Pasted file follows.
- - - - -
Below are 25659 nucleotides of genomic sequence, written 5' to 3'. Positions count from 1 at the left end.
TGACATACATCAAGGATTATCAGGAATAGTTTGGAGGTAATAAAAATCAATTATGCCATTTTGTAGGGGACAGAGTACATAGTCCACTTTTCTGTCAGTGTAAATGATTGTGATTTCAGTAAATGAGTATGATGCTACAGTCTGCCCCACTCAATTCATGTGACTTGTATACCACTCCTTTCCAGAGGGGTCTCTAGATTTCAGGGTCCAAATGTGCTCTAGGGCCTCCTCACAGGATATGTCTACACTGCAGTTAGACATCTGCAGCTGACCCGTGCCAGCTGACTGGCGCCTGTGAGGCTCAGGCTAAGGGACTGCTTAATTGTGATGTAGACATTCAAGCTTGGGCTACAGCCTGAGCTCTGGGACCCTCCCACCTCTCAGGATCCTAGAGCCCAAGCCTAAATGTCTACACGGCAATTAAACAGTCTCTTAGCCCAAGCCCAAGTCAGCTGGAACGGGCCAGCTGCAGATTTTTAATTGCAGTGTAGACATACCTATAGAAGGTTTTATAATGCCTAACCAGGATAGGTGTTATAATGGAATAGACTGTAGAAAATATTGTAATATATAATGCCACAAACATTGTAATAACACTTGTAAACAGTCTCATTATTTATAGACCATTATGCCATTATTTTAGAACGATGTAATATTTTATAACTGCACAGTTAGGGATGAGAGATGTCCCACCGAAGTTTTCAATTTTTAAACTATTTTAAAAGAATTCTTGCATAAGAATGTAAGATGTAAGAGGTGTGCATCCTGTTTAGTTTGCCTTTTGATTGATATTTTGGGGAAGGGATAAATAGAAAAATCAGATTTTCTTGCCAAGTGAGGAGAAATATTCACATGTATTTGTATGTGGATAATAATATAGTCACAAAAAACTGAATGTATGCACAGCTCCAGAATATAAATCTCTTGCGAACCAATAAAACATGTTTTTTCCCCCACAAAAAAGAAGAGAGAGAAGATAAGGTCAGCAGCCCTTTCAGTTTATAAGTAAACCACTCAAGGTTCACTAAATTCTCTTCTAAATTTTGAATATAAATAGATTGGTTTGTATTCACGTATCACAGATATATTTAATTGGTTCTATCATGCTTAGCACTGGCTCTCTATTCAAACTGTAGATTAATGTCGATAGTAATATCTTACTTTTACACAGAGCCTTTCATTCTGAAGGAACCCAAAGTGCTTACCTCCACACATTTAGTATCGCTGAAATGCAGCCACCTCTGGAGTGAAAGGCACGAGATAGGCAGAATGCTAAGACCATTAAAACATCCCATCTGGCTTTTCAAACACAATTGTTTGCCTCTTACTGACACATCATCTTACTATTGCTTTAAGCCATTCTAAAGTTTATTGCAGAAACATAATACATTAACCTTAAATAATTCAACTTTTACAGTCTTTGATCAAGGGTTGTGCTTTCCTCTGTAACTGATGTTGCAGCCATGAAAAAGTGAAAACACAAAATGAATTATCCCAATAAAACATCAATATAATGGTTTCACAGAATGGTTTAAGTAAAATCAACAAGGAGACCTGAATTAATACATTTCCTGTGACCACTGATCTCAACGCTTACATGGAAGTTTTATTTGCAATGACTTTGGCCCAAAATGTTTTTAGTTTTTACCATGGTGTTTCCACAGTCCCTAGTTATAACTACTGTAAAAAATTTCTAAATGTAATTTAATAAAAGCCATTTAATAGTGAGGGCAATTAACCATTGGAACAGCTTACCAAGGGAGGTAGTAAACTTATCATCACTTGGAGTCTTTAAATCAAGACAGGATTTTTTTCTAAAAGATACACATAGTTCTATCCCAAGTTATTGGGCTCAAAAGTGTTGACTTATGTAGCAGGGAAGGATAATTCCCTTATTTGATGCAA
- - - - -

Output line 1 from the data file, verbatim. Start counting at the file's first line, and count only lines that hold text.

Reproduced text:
Below are 25659 nucleotides of genomic sequence, written 5' to 3'. Positions count from 1 at the left end.